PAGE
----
Sean Carroll has posted a passionate defense of the Many-world interpretation to quantum mechanics.
I have often talked about the Many-Worlds or Everett approach to quantum mechanics — here’s an explanatory video, an excerpt from From Eternity to Here, and slides from a talk. But I don’t think I’ve ever explained as persuasively as possible why I think it’s the right approach. So that’s what I’m going to try to do here. Although to be honest right off the bat, I’m actually going to tackle a slightly easier problem: explaining why the many-worlds approach is not completely insane, and indeed quite natural. The harder part is explaining why it actually works, which I’ll get to in another post.
Carroll’s description is well done, and I recommend reading the full post. My only concern is his characterization of the Many-worlds interpretation as inevitable. As I’ve written here before, I personally view Many-worlds interpretation as a candidate for reality, but I remain unconvinced that we’ve reached the point where we can move it from candidate to settled.
The conclusion, therefore, is that multiple worlds automatically occur in quantum mechanics. They are an inevitable part of the formalism. The only remaining question is: what are you going to do about it? There are three popular strategies on the market: anger, denial, and acceptance.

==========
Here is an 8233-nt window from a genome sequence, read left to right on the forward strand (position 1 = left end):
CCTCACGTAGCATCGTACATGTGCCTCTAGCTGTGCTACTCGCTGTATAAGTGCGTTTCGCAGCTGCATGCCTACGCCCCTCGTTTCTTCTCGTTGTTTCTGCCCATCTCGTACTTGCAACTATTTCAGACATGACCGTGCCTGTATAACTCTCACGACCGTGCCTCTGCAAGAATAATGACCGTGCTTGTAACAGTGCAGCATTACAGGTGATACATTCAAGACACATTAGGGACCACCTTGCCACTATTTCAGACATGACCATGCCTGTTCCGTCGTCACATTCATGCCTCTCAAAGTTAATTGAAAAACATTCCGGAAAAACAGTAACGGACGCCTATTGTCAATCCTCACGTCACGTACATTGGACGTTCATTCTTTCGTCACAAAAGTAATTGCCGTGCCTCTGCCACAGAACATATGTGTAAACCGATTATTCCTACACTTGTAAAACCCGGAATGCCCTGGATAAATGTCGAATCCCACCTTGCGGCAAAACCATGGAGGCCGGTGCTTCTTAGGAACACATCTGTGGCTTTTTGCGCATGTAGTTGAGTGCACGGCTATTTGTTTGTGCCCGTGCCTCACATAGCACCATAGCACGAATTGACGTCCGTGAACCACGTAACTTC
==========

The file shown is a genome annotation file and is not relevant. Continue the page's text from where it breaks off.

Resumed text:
Or we can simply admit that we don’t yet have unique evidence for any of the interpretations. No anger or denial necessary, yet.
There are other silly objections to EQM, of course. The most popular is probably the complaint that it’s not falsifiable. That truly makes no sense. It’s trivial to falsify EQM — just do an experiment that violates the Schrödinger equation or the principle of superposition, which are the only things the theory assumes.
I think spreading superposition that we can’t observe, is an assumption. True, if we falsify the Schrodinger equation or superposition, we’ve falsified the Many-worlds interpretation, but haven’t we also falsified every other interpretation? To consider Many-worlds falsifiable, don’t we need to be able to, at least in principle, uniquely falsify it?
Occam’s razor often surfaces in these discussions. But Occam’s razor seems like a tough call on these interpretations. Is mathematical parsimony the same thing as ontological parsimony? I’m not sure of the answer, but dismissing the concern as silly seems unjustified.
A part of me wonders if there’s any real harm in people concluding that the Many-world interpretation is true, since its truth or falsity seems to have no bearing on the rest of the world. But this comes back to what should count as settled science, and I can’t see how a concept that is not testable in any foreseeable manner should count. And, as other physicists have said, there is a danger of accepting this interpretation and prematurely ceasing to look for what might be the real explanation, one that might turn out to open new doors.